After 30 minutes, turn the heat down to 350 and remove lid. Cook until a meat thermometer measures 165 in the thigh and thickest part of breast.  I calculate 15 minutes per pound, so a 14 pound bird will take you 3 and a half hours.
When done, remove from oven, cover pan, and let rest for 30-40 minutes. Carve and serve.
This recipe gives you a huge amount of pan juices for gravy, but I have to admit something sacrilegious: I hate gravy. I buy it premade each year, which goes against basically everything I stand for in cooking, but it’s just easier. So unfortunately I have no recipes to share for that, but I’m sure Martha Stewart or the Barefoot Contessa can fill in where I’m lacking.
Italian Sausage Stuffing (Serves up to 18)
This is an old family recipe!  I love this stuffing. I bake it in a separate dish, outside the turkey.
2 lbs Italian bread, cut into small cubes
2 lbs good Italian sausage (get it from a good Italian butcher shop! I like a mix of hot and sweet sausage)
1 stick butter
2 stalks celery, finely chopped
2 tbsp olive oil
2 tbsp fresh sage, chopped
2 tbsp fresh parsley, chopped
3 shallots, chopped
¼ cup parmesan cheese
1 egg
Salt and pepper
3-5 cups chicken stock
Preheat oven to 350. Arrange bread cubes onto a baking sheet (you may need to use multiple sheets), and toast for about 20 minutes, until crisp. Alternately, you can buy your bread a few days early and just let it go stale. 
Heat butter in a large sauté pan over medium heat. Remove sausage from casing and break into chunks. Saute until fully cooked and browned, then remove with a slotted spoon to a large mixing bowl.
Continuing in the same pan, add oil, sage, parsley, and shallots. Sprinkle with salt and pepper. Saute 10 minutes, or until softened. Add vegetable mixture and any pan juices to mixing bowl and combine with sausage.
Stuffing can be prepared to this point up to one day ahead. Keep your bread covered at room temperature, and the sausage/vegetable mixture in the fridge.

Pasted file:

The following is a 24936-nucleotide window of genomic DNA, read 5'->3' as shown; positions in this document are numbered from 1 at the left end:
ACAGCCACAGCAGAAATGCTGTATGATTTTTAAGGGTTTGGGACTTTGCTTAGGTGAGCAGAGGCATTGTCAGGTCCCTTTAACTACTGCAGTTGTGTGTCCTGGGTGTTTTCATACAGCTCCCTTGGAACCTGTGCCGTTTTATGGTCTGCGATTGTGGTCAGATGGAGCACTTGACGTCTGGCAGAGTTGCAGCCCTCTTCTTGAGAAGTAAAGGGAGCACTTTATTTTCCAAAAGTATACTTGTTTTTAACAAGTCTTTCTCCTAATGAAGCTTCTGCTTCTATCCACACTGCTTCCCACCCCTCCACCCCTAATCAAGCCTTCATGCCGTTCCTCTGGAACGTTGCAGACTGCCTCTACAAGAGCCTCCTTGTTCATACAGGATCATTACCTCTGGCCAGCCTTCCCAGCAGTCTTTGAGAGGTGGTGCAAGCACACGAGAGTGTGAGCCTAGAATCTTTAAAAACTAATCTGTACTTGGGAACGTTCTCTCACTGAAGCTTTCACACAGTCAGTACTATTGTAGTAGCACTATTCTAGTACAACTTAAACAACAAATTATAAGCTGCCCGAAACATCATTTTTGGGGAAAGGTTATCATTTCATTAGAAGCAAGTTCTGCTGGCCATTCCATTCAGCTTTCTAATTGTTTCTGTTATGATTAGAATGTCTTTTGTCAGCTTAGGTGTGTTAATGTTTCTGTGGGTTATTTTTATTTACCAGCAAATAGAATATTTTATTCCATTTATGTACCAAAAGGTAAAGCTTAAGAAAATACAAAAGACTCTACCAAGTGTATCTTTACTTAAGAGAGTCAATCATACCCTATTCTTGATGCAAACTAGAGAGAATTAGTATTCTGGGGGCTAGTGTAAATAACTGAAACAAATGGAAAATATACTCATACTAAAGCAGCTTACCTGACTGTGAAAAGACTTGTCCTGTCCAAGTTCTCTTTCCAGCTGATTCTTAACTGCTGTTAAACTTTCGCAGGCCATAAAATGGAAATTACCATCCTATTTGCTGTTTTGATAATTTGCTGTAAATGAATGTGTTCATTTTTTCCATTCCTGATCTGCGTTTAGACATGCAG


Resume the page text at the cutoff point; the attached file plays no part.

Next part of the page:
When ready to bake, add the bread to the sausage mixture.  Add egg and three cups of stock and mix well. Depending on the type of bread you used, you may need to add more stock. You want the mixture to be wet but not too soaked and mushy.  If pressed together, it should mostly hold.
Butter a 9x13 baking dish and add bread and sausage mix. Sprinkle the parmesan on top. Cover pan with foil and bake at 350 for 45 minutes. Then, remove foil and bake for an additional 15 minutes, until top is browned.
(Leftovers are amazing with a drippy fried egg for breakfast the next day!)



For the third year in a row, my husband and I have hosted "Friendsgiving," a pre-Thanksgiving meal where we cram too many of our friends in our small apartment and stuff our face with turkey and cranberry and alcoholic cider. It gets hot and crowded, but it's always a ton of fun.

I do the bulk of the cooking, with my girlfriends supplementing side dishes (those are marked by an asterisk) and the boys bringing booze and dessert. This week, I'll share my tried-and-true recipes and my intense timeline, both of which allow me to pull this off successfully without going crazy.

Our Menu (I'll be adding more links as I post this week):

Antipasto of Brie Cheese, Olives, Crackers, Prosciutto
Butternut Squash Galette*

Lemon Rosemary Roasted Turkey & Gravy
Italian Sausage Stuffing
Roasted Cauliflower with Lemon Parsley Dressing
Green Beans with Shallots
Mashed potatoes
Mashed sweet potatoes*
Cranberry Sauce*
Cape Cod Chopped Salad
Baked Pasta with Kale and Butternut Squash*
Caramel Vodka Apple Cider

Dessert was buffet of apple pie, cookies, pumpkin bread, and fruit salad. The boys also randomly brought a giant bag of Airheads and Starburst, so we had a little Halloween throwback as well.

Stay tuned for the recipes, just in time for actual Thanksgiving!

I will not be sharing carving tips, I hacked that turkey up. Please share your tips with me!


J. Crew Factory Haul

I am not really a fan of outlet stores. Everything in them always seems like a mass-produced, lower quality line under the normal brand name.